In a new study using the National Optical Astronomy Observatory’s (NOAO) Kitt Peak National Observatory Mayall 4-meter telescope, observations of a large sample of stars with candidate planets identified by the NASA Kepler mission have revealed that many of the stars, and hence their planets, are actually somewhat larger than originally thought. In addition, the researchers confirm that planets larger than Neptune are more likely to be found orbiting stars that contain more heavy elements (such as iron) than the Sun. Small planets, however, have been discovered around stars both rich and poor in metals.
More than three years ago, Steve B. Howell from NASA’s Ames Research Center in Moffett Field, California, put together a team to investigate and characterize the stars that the NASA Kepler mission found to host planets — Mark Everett and David Silva, both at NOAO in Tucson, Arizona, and Paula Szkody from the University of Washington in Seattle.
"One of the main findings of this initial work is that our observations indicate that most of the stars we observed are slightly larger than previously thought and one-quarter of them are at least 35 percent larger,” said Everett. “Therefore, any planets orbiting these stars must be larger and hotter as well. By implication, these new results reduce the number of candidate Earth-size planet analogs detected by Kepler."
The Kepler mission, a telescope in orbit around the Sun, measures how much a star dims when a planet candidate crosses in front of it. The amount of dimming reveals the relative size of the star and its candidate planet. The research team used the amount of dimming combined with new measurements of the sizes of the stars to determine that the planet candidates are larger than previously thought.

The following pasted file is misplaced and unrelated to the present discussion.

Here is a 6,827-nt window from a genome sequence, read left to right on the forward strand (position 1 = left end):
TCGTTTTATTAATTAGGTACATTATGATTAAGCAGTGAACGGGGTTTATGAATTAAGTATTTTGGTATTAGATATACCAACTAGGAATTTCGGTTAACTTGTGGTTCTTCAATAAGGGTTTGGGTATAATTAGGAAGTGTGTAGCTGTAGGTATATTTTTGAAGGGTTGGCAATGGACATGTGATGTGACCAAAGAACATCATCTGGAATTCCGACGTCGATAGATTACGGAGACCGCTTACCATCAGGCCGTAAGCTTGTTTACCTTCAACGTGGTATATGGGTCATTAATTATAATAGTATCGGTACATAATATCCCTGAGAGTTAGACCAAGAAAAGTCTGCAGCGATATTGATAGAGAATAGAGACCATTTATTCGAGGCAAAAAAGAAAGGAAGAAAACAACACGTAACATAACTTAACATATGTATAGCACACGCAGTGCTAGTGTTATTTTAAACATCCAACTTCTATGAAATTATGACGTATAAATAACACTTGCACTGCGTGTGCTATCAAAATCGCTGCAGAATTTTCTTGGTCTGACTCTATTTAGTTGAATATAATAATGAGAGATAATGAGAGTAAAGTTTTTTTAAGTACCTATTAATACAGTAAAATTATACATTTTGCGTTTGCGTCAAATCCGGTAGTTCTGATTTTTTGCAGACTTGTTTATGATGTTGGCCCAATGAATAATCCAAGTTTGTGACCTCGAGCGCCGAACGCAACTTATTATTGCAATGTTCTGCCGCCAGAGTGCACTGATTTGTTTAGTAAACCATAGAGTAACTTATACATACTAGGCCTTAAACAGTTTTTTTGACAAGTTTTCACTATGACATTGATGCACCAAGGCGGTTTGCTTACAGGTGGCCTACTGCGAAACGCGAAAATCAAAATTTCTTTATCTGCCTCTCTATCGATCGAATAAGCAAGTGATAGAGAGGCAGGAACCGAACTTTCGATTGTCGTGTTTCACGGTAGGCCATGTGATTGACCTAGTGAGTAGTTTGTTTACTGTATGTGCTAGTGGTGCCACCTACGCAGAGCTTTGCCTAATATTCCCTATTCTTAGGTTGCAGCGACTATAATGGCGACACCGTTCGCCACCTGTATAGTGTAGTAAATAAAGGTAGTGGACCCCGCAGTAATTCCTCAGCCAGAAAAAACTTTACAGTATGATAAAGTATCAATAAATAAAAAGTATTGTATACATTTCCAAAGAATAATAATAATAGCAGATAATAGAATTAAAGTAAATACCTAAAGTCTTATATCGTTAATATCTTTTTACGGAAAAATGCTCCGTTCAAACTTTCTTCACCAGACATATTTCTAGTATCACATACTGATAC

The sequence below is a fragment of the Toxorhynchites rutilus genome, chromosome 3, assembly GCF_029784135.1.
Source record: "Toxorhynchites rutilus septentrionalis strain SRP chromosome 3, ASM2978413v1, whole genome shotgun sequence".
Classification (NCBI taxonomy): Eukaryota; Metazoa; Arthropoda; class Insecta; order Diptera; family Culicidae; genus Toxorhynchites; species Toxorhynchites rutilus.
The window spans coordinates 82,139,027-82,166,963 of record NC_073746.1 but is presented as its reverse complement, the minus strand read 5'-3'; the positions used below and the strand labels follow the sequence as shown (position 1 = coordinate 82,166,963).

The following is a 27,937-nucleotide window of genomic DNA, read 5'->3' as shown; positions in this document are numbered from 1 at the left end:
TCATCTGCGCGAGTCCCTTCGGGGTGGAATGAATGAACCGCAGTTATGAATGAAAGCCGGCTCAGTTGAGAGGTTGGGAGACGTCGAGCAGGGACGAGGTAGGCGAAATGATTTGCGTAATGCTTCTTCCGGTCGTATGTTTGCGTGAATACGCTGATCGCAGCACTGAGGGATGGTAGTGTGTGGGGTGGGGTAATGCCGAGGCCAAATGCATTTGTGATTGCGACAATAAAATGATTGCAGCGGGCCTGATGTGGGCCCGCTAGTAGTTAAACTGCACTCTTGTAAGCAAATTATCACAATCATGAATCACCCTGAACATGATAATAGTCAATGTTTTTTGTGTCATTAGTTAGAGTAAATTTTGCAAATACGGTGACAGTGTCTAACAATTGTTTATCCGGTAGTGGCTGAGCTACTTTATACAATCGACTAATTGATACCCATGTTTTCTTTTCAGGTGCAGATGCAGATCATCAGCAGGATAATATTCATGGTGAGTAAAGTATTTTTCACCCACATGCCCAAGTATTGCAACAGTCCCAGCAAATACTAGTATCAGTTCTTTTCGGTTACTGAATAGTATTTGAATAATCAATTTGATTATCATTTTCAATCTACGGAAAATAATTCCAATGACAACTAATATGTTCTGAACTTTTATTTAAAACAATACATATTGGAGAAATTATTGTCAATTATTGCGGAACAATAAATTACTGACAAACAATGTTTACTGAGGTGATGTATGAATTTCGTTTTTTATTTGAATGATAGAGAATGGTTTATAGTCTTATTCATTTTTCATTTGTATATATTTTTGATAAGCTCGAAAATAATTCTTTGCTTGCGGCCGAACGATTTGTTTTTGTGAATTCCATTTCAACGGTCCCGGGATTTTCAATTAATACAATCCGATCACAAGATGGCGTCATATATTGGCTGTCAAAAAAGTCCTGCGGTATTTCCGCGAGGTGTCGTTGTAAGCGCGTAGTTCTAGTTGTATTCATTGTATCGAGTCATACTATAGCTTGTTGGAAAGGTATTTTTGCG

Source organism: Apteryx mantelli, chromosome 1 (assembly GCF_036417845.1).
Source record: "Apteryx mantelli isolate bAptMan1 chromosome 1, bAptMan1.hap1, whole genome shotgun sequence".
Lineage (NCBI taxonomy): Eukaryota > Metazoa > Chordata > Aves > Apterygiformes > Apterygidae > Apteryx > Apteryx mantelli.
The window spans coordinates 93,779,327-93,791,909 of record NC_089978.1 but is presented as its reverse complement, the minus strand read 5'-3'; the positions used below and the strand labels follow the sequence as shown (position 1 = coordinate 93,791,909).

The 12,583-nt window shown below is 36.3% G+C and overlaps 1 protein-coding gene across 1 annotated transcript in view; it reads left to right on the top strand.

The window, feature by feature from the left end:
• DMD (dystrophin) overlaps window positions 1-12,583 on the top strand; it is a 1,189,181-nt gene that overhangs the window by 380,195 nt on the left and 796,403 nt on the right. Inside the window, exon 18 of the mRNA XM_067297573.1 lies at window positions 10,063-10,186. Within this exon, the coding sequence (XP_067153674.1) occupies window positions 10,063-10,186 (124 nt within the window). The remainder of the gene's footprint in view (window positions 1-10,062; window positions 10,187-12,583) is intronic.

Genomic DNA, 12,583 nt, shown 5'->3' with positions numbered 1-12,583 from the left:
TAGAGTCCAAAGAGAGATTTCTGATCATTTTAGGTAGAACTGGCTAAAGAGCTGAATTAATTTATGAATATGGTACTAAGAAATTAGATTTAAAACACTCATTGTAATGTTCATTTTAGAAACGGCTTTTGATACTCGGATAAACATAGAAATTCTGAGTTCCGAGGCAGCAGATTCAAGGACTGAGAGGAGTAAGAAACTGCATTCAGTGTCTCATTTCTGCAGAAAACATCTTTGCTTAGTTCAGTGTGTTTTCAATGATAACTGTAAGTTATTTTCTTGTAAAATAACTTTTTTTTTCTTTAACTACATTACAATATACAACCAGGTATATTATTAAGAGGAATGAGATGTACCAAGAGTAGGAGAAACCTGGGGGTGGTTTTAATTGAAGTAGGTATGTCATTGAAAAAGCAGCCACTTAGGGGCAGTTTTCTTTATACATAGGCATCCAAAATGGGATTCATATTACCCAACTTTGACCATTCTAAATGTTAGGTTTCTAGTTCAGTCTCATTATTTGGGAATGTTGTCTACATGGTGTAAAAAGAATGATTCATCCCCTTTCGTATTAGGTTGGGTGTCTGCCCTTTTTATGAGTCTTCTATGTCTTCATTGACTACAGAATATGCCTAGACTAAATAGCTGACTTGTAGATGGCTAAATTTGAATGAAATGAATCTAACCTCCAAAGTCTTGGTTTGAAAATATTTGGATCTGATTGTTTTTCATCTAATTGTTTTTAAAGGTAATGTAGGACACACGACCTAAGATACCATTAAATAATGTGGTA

While approximate sizes of most of the host stars were previously known from the star's colors and brightness, spectra reveal far more. The team acquired spectra using the large ground-based Mayall 4-meter telescope located near Tucson, Arizona. Their observations were made over 48 nights covering the past several years.
"While Kepler is the discovery machine, it takes both Earth-based and space-based telescopes to truly understand exoplanets and how they relate to the stars they orbit," said Silva.
To date, more than 300 stars have been observed at the Mayall 4-meter from the long list identified by Kepler as hosts of potential planets — referred to as Kepler Objects of Interest (KOIs). The sample contained more faint stars, with distances ranging from 2,800 to over 7,000 light-years, than previous ground-based studies. Such faint KOIs host the majority of high-priority Earth-sized candidate planets identified so far by Kepler. Spectra of these stars were obtained and compared with theoretical models to determine more accurate stellar radii, temperatures, and metallicity — the relative amount of elements heavier than hydrogen and helium in each star. In all, these stars are thought to harbor more than 360 exoplanet candidates. To date, this study represents the largest and faintest uniform sample of spectroscopically characterized exoplanet host stars in the Kepler field of view.
"Determination of accurate stellar sizes allows astronomers to more accurately identify which exoplanets are Earth analogs, fulfilling a key goal of the Kepler mission," said Howell.
The team plans to make more ground-based spectral observations as there remain over 1,000 KOI stars with small planet candidates to observe in this magnitude range.